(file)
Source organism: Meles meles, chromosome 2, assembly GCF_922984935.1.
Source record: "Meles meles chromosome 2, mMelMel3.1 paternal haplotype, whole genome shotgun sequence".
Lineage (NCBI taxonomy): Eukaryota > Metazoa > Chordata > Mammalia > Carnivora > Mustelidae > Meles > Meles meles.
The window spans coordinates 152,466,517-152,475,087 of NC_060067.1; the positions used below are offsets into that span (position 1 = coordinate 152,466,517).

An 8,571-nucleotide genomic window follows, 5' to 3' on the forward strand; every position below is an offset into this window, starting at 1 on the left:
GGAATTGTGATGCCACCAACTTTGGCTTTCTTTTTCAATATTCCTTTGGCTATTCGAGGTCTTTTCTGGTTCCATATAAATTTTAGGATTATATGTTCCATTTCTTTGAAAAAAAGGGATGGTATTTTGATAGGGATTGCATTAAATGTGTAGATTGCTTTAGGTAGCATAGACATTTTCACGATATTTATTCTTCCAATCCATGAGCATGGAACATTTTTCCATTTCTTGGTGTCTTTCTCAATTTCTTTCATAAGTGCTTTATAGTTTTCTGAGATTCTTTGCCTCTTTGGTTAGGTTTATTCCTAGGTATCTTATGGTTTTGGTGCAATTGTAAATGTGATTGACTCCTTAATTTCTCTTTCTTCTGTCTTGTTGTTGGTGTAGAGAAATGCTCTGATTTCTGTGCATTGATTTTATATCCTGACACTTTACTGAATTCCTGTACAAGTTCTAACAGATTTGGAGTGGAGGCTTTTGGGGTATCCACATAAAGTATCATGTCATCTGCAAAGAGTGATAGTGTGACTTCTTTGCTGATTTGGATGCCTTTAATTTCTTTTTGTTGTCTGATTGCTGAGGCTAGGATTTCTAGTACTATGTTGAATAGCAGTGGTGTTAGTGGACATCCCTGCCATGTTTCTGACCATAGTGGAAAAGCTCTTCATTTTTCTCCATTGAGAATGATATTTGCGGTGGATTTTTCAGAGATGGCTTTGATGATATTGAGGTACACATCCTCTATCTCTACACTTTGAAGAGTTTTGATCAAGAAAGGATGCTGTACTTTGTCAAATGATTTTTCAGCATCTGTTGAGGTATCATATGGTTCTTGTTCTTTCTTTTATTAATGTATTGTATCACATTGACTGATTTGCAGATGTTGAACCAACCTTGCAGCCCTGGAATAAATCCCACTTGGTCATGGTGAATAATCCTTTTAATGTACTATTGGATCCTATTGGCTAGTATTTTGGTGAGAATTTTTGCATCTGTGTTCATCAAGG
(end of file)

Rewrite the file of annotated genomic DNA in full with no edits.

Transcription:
Source organism: Meles meles, chromosome 2, assembly GCF_922984935.1.
Source record: "Meles meles chromosome 2, mMelMel3.1 paternal haplotype, whole genome shotgun sequence".
Lineage (NCBI taxonomy): Eukaryota > Metazoa > Chordata > Mammalia > Carnivora > Mustelidae > Meles > Meles meles.
The window spans coordinates 152,466,517-152,475,087 of NC_060067.1; the positions used below are offsets into that span (position 1 = coordinate 152,466,517).

An 8,571-nucleotide genomic window follows, 5' to 3' on the forward strand; every position below is an offset into this window, starting at 1 on the left:
GGAATTGTGATGCCACCAACTTTGGCTTTCTTTTTCAATATTCCTTTGGCTATTCGAGGTCTTTTCTGGTTCCATATAAATTTTAGGATTATATGTTCCATTTCTTTGAAAAAAAGGGATGGTATTTTGATAGGGATTGCATTAAATGTGTAGATTGCTTTAGGTAGCATAGACATTTTCACGATATTTATTCTTCCAATCCATGAGCATGGAACATTTTTCCATTTCTTGGTGTCTTTCTCAATTTCTTTCATAAGTGCTTTATAGTTTTCTGAGATTCTTTGCCTCTTTGGTTAGGTTTATTCCTAGGTATCTTATGGTTTTGGTGCAATTGTAAATGTGATTGACTCCTTAATTTCTCTTTCTTCTGTCTTGTTGTTGGTGTAGAGAAATGCTCTGATTTCTGTGCATTGATTTTATATCCTGACACTTTACTGAATTCCTGTACAAGTTCTAACAGATTTGGAGTGGAGGCTTTTGGGGTATCCACATAAAGTATCATGTCATCTGCAAAGAGTGATAGTGTGACTTCTTTGCTGATTTGGATGCCTTTAATTTCTTTTTGTTGTCTGATTGCTGAGGCTAGGATTTCTAGTACTATGTTGAATAGCAGTGGTGTTAGTGGACATCCCTGCCATGTTTCTGACCATAGTGGAAAAGCTCTTCATTTTTCTCCATTGAGAATGATATTTGCGGTGGATTTTTCAGAGATGGCTTTGATGATATTGAGGTACACATCCTCTATCTCTACACTTTGAAGAGTTTTGATCAAGAAAGGATGCTGTACTTTGTCAAATGATTTTTCAGCATCTGTTGAGGTATCATATGGTTCTTGTTCTTTCTTTTATTAATGTATTGTATCACATTGACTGATTTGCAGATGTTGAACCAACCTTGCAGCCCTGGAATAAATCCCACTTGGTCATGGTGAATAATCCTTTTAATGTACTATTGGATCCTATTGGCTAGTATTTTGGTGAGAATTTTTGCATCTGTGTTCATCAAGG